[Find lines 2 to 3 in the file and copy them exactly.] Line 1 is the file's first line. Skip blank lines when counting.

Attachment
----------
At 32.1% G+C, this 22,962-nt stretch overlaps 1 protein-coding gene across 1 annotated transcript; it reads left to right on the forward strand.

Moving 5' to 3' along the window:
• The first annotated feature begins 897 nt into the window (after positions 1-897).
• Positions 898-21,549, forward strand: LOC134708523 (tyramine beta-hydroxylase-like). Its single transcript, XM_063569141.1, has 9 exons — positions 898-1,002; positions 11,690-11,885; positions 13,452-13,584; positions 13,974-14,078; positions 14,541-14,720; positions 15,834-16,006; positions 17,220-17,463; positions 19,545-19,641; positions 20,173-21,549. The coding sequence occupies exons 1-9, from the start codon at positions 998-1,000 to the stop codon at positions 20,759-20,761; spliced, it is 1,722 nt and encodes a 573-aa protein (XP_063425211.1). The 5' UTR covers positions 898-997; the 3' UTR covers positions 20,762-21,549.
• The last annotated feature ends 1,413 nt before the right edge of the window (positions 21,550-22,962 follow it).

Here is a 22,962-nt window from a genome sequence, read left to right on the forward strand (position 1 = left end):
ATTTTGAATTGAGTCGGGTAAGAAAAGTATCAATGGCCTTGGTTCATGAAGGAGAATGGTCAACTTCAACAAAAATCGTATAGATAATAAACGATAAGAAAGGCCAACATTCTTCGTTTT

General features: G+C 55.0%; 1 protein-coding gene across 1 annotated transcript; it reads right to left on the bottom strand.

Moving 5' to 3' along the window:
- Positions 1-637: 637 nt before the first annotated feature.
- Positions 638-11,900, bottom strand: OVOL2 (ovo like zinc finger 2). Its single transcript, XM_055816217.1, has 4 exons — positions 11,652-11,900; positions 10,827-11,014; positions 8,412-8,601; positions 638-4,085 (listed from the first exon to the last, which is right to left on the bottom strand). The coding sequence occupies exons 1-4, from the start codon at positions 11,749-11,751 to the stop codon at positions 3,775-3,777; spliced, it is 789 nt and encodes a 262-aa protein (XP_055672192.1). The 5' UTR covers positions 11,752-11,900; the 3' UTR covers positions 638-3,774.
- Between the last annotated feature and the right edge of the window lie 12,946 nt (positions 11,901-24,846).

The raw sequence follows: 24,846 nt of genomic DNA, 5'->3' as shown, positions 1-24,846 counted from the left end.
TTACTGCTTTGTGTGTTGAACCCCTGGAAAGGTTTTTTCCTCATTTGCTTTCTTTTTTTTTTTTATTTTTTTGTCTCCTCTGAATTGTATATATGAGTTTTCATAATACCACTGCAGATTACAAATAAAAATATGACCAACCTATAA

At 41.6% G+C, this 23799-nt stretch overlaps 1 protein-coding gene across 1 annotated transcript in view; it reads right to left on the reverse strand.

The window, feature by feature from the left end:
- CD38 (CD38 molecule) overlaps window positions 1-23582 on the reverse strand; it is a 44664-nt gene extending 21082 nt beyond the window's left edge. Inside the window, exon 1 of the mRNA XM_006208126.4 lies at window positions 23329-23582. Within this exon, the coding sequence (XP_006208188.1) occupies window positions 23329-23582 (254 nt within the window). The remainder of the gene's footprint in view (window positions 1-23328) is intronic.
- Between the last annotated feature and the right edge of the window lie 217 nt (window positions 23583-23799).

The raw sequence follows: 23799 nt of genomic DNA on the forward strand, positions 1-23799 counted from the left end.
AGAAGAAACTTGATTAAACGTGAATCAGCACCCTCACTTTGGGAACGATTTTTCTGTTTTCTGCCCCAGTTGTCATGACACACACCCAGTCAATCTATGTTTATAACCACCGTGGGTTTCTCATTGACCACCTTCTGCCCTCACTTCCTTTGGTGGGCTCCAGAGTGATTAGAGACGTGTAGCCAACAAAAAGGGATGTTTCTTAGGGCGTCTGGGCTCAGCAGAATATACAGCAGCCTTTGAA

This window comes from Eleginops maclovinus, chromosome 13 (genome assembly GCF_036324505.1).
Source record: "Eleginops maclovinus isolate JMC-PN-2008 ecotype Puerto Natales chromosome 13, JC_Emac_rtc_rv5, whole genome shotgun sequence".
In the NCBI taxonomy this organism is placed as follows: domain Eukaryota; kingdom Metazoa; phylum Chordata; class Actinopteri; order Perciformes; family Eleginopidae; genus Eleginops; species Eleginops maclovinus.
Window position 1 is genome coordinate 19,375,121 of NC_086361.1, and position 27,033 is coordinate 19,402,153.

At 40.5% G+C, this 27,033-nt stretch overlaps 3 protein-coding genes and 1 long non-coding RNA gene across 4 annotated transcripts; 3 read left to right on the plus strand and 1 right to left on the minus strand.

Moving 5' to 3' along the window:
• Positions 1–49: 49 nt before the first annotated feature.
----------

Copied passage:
Moving 5' to 3' along the window:
• The first annotated feature begins 897 nt into the window (after positions 1-897).